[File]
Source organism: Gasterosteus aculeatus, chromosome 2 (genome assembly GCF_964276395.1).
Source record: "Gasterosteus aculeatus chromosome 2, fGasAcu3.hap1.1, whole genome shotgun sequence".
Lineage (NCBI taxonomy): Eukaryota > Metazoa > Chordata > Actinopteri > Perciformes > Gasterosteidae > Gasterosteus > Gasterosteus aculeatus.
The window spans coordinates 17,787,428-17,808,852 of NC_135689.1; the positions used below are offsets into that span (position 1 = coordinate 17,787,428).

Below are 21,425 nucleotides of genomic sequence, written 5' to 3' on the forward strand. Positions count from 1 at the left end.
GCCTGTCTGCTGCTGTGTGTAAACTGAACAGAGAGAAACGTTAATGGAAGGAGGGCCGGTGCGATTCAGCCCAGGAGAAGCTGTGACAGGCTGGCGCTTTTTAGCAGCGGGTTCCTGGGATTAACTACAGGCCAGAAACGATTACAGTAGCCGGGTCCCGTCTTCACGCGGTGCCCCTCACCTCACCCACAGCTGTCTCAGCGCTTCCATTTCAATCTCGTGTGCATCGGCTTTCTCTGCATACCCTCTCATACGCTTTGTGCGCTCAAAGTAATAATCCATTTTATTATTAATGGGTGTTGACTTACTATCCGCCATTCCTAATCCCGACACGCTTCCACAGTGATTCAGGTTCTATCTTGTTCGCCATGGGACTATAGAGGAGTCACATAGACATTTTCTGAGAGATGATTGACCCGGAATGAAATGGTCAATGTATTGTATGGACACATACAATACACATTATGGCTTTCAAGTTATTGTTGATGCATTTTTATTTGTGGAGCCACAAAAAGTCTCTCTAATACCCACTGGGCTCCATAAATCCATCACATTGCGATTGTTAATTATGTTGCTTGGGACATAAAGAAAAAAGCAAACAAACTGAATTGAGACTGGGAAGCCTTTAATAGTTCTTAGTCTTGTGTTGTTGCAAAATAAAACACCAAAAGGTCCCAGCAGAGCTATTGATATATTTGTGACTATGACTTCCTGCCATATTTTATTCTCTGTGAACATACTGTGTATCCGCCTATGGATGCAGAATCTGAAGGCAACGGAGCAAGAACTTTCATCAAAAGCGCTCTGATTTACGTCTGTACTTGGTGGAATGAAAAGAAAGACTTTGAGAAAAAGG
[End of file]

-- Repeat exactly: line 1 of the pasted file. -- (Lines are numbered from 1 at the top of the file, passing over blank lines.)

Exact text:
Source organism: Gasterosteus aculeatus, chromosome 2 (genome assembly GCF_964276395.1).